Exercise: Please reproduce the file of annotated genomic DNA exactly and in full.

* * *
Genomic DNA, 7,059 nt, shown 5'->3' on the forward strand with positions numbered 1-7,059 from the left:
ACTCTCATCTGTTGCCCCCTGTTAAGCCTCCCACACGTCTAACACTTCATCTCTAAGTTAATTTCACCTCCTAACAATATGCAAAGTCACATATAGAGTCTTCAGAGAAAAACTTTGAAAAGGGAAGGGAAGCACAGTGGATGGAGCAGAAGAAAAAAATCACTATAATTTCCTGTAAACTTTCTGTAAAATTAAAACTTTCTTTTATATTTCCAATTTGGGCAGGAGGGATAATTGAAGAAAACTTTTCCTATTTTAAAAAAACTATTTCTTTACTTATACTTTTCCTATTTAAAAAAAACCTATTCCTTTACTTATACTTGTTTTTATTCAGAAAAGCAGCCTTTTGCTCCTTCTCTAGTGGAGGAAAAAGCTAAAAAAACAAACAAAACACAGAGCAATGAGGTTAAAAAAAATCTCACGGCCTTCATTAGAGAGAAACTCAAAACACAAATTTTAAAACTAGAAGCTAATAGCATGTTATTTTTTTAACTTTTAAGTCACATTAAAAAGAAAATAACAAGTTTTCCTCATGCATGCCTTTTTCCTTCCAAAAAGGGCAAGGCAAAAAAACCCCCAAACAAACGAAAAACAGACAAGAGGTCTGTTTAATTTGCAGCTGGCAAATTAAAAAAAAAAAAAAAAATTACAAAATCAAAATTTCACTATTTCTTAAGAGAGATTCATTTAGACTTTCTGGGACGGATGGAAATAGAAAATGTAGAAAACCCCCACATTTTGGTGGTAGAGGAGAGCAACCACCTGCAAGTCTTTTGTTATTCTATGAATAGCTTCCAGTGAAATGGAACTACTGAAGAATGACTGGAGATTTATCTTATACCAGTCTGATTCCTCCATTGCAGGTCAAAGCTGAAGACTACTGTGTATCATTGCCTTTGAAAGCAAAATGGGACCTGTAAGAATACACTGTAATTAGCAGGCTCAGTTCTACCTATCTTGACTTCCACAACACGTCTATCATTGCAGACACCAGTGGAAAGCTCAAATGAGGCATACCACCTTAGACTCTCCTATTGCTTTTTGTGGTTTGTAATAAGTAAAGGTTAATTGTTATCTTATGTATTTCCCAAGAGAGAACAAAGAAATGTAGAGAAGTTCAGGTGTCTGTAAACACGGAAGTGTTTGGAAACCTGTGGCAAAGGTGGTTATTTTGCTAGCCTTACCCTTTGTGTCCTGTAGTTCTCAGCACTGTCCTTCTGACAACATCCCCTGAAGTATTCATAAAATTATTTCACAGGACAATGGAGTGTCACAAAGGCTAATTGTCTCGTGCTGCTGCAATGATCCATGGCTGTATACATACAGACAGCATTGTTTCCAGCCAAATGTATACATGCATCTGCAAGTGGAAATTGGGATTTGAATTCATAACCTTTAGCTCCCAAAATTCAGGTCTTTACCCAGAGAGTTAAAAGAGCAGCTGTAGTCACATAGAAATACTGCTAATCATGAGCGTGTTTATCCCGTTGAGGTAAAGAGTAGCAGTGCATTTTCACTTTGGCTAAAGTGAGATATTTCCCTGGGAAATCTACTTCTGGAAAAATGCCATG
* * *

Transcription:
Genomic DNA, 7,059 nt, shown 5'->3' on the forward strand with positions numbered 1-7,059 from the left:
ACTCTCATCTGTTGCCCCCTGTTAAGCCTCCCACACGTCTAACACTTCATCTCTAAGTTAATTTCACCTCCTAACAATATGCAAAGTCACATATAGAGTCTTCAGAGAAAAACTTTGAAAAGGGAAGGGAAGCACAGTGGATGGAGCAGAAGAAAAAAATCACTATAATTTCCTGTAAACTTTCTGTAAAATTAAAACTTTCTTTTATATTTCCAATTTGGGCAGGAGGGATAATTGAAGAAAACTTTTCCTATTTTAAAAAAACTATTTCTTTACTTATACTTTTCCTATTTAAAAAAAACCTATTCCTTTACTTATACTTGTTTTTATTCAGAAAAGCAGCCTTTTGCTCCTTCTCTAGTGGAGGAAAAAGCTAAAAAAACAAACAAAACACAGAGCAATGAGGTTAAAAAAAATCTCACGGCCTTCATTAGAGAGAAACTCAAAACACAAATTTTAAAACTAGAAGCTAATAGCATGTTATTTTTTTAACTTTTAAGTCACATTAAAAAGAAAATAACAAGTTTTCCTCATGCATGCCTTTTTCCTTCCAAAAAGGGCAAGGCAAAAAAACCCCCAAACAAACGAAAAACAGACAAGAGGTCTGTTTAATTTGCAGCTGGCAAATTAAAAAAAAAAAAAAAAATTACAAAATCAAAATTTCACTATTTCTTAAGAGAGATTCATTTAGACTTTCTGGGACGGATGGAAATAGAAAATGTAGAAAACCCCCACATTTTGGTGGTAGAGGAGAGCAACCACCTGCAAGTCTTTTGTTATTCTATGAATAGCTTCCAGTGAAATGGAACTACTGAAGAATGACTGGAGATTTATCTTATACCAGTCTGATTCCTCCATTGCAGGTCAAAGCTGAAGACTACTGTGTATCATTGCCTTTGAAAGCAAAATGGGACCTGTAAGAATACACTGTAATTAGCAGGCTCAGTTCTACCTATCTTGACTTCCACAACACGTCTATCATTGCAGACACCAGTGGAAAGCTCAAATGAGGCATACCACCTTAGACTCTCCTATTGCTTTTTGTGGTTTGTAATAAGTAAAGGTTAATTGTTATCTTATGTATTTCCCAAGAGAGAACAAAGAAATGTAGAGAAGTTCAGGTGTCTGTAAACACGGAAGTGTTTGGAAACCTGTGGCAAAGGTGGTTATTTTGCTAGCCTTACCCTTTGTGTCCTGTAGTTCTCAGCACTGTCCTTCTGACAACATCCCCTGAAGTATTCATAAAATTATTTCACAGGACAATGGAGTGTCACAAAGGCTAATTGTCTCGTGCTGCTGCAATGATCCATGGCTGTATACATACAGACAGCATTGTTTCCAGCCAAATGTATACATGCATCTGCAAGTGGAAATTGGGATTTGAATTCATAACCTTTAGCTCCCAAAATTCAGGTCTTTACCCAGAGAGTTAAAAGAGCAGCTGTAGTCACATAGAAATACTGCTAATCATGAGCGTGTTTATCCCGTTGAGGTAAAGAGTAGCAGTGCATTTTCACTTTGGCTAAAGTGAGATATTTCCCTGGGAAATCTACTTCTGGAAAAATGCCATG